This street kid and dare-devil cyclist, whose early ‘education’ by the city of New York is the novel’s theme, would one day exercise wider influence than his creator had any reason to expect. The Grand Piano was Goodman’s first book (1942) and there were problems finding a publisher, but many of its preoccupations would be life-long. About planning cities with children in mind, for example, he wrote nearly 30 years later, in New Reformation (1970): ‘no city is governable if it does not grow citizens who feel it is theirs.’

His second book, Communitas (1947) – written with his brother Percival, an architect – dealt with urban form at a time when cars were transforming US cities and lives, as they would later transform cities and lives everywhere.

Goodman’s response was characteristic. He proposed that private cars should be banned from Manhattan while access for service vehicles was maintained. This, he argued, would result in less pollution, faster transport, greater tranquillity and more space for everybody. More than 60 years ago Goodman recognized the threat posed by cars to human communities and proposed a radical solution.

At stake were not only the particular traffic problems of a particular city. In his witty, combative style, he often responded to the suggestion that such ‘utopian’ or ‘revolutionary’ proposals are impractical, or that the necessary changes would be ‘incalculably destructive’.

‘Consider the actualities,’ he responded in a 1962 piece, reeling off a list of the expressways and tunnels constructed around Manhattan ‘at more than a million dollars per mile’, until 35 per cent of the island’s surface was occupied by roads. This was not a ‘natural process’ but the result of decisions that had ‘entirely transformed the residential pattern of the city and the behaviour of its inhabitants’ with ‘whole neighbourhoods disrupted, razed…’. ‘No utopian planner,’ he wrote, ‘would dare propose… such vast, disruptive and expensive changes.’

It’s an argument he would apply with equal force to the rise of supermarkets, advertising, mass air travel and television. He saw these not as ‘inevitable natural processes’ but as areas where decisions were made in the calculated interests of a few and could therefore be unmade, to the inestimable advantage of the many.

So what starts out as an argument for cycle paths is really part of a larger argument for utopian thinking that can ‘cut through habits, especially the character-defence of saying “nothing can be done” and withdrawing into conformity and privacy’.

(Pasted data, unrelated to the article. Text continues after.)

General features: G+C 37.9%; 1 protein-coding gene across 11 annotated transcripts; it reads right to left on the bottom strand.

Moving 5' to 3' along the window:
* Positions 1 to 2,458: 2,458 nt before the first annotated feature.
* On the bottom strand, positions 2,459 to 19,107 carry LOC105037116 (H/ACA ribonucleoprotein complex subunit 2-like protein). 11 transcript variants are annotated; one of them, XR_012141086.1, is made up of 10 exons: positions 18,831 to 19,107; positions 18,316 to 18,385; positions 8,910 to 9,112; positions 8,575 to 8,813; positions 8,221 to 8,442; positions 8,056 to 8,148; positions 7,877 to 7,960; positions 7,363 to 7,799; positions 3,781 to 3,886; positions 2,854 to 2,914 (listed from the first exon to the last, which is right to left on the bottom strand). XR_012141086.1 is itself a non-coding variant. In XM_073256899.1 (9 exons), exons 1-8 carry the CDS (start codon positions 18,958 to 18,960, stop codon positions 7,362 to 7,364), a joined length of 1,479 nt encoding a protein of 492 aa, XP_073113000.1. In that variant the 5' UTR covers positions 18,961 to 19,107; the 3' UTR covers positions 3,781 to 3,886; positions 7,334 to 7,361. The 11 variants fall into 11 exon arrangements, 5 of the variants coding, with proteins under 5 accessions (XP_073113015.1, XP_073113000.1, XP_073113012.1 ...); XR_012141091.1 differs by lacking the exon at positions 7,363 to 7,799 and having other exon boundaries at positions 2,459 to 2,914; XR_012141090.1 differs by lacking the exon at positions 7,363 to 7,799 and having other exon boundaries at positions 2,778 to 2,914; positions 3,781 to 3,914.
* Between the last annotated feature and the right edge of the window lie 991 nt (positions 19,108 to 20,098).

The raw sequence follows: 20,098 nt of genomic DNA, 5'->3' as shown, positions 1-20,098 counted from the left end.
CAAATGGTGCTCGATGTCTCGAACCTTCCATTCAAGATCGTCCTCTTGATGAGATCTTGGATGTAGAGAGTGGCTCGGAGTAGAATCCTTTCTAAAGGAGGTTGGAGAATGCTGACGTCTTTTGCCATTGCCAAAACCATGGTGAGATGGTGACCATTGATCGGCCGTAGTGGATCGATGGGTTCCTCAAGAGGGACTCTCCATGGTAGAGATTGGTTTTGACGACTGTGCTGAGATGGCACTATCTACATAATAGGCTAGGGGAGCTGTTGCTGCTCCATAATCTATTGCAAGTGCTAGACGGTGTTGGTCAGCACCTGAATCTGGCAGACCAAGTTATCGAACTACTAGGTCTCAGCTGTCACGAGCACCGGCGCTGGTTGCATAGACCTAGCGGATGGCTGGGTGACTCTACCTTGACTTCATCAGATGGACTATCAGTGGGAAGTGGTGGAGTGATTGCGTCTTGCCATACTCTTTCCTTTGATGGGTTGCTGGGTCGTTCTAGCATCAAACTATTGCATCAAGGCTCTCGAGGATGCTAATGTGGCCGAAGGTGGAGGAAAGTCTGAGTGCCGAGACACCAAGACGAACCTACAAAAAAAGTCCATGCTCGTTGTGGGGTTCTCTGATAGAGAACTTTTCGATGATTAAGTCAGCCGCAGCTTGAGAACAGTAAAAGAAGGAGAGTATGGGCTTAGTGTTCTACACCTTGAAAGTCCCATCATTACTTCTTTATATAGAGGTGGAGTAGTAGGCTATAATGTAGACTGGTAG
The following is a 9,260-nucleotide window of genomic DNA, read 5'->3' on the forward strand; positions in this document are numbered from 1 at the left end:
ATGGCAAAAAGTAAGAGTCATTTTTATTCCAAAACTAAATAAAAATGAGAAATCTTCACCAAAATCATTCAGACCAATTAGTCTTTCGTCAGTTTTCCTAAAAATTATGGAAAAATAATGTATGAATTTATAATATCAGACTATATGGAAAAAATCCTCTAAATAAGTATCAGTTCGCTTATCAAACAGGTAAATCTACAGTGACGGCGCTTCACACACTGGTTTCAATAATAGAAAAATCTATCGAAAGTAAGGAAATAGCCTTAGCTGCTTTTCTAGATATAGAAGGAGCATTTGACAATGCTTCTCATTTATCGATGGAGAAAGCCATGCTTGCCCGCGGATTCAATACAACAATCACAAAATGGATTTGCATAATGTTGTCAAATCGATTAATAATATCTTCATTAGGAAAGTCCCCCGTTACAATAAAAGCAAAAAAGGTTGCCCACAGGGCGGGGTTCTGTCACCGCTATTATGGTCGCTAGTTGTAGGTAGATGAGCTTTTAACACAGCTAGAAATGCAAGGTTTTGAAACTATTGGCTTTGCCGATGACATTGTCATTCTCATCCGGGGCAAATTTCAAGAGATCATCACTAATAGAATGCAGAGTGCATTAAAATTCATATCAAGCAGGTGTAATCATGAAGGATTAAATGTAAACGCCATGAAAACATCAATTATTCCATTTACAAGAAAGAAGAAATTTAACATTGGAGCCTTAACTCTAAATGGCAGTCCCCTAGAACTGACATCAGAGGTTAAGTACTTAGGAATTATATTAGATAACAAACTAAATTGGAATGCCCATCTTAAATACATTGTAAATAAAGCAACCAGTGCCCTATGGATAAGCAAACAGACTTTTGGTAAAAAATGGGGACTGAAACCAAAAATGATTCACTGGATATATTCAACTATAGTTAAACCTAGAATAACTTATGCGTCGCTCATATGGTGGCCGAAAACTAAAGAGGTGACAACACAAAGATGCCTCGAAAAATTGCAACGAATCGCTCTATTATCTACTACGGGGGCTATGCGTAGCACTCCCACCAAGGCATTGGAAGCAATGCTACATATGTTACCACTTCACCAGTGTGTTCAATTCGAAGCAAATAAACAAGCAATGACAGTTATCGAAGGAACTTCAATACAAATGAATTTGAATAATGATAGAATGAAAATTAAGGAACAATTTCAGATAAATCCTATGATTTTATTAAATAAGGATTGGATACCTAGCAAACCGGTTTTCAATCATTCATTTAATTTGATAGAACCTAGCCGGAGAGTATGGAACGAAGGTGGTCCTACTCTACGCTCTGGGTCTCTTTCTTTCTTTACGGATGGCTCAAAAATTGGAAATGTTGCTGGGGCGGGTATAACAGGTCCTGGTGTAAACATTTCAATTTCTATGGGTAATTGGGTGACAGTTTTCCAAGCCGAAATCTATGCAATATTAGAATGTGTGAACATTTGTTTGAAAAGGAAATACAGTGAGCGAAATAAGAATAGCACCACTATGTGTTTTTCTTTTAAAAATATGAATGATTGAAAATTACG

If Goodman had lived to see the backlash against that culture of dissent that he helped to nourish, what would he have made of it? I think he would have been more disappointed than surprised. Unfinished revolutionary moments were a favourite theme: from the founding of Europe’s first independent universities in the 12th century to the 16th century Protestant Reformation; from the English Civil War to the French and American revolutions.

For all their initial daring each of these enterprises had succumbed in the end to ‘the danger of new bosses who are invariably rife with plans’. Goodman saw the 1960s as such a revolutionary moment but saw its incompleteness, too, and was critical of its surface phenomena. The Sixties youth revolution, he argued, was self-defeating because it tended to be ignorant of political economy, too headlong in its rejection of the past and indiscriminate in its rejection of Western traditions.

And yet when the young were framed as ‘the problem’ he bristled: ‘They are problematic because they try to vomit up the poisonous mores.’ It was precisely ‘the young who resent being processed’ who listened to this ageing, awkward man and his passionate analysis. The beats and the hippies and the delinquents and the squares – despise each other as they might – were for Goodman all symptoms of a deeper societal conflict which none of them had succeeded in resolving, though some were trying harder than others.

At the heart of it Goodman saw an all-pervading confusion of science with technology. Through its misapplication and ‘hypocritical distortion’ by commercial interest groups, technology had lost touch with science, with the freely inquiring spirit which first gave rise to it.

‘Technology is a branch of moral philosophy,’ as he put it – or it ought to be. In the US it had resulted instead in the ‘proliferation of those machines and their complexes that have demonstrably become ruinous.’ The further emptying out of a culture through an education system geared to ‘national needs’ (as defined by the world of business) had left the young bereft of any language that might help. He refers to a ‘therapeutic use of history’ as a way of restoring to the young a culture worthy of their attention, liberating them from ‘the $10 billion teen-age market’. The ‘teen-age market’ is even bigger now and the infantilization of public taste continues. Its main function was and is precisely to get in the way of anyone who would rather grow up.

If there was an exemplary figure that meant most to Goodman it was probably Thomas Jefferson. The new republic’s third President (1801-1809) and the principle author of its Declaration of Independence, ‘blessed us with those 25 years of quasi-anarchy in national affairs, during which we learned whatever has made the American experiment worthwhile.’ Central authority was not yet strong, the memory of the struggle for independence was fresh and the appetite for autonomy on the part of the states was keen.

That initial idealism faded but in his later years Jefferson made one last attempt to realize some of the hopes that had animated the original dream. Crucially for Goodman, that attempt took the form of a university. Jefferson raised the funds, selected a site near his home, designed its buildings, chose the masons and carpenters, oversaw the bricklayers and supervised the landscaping for what would be the University of Virginia, an educational experiment worthy of the revolution he had really wanted.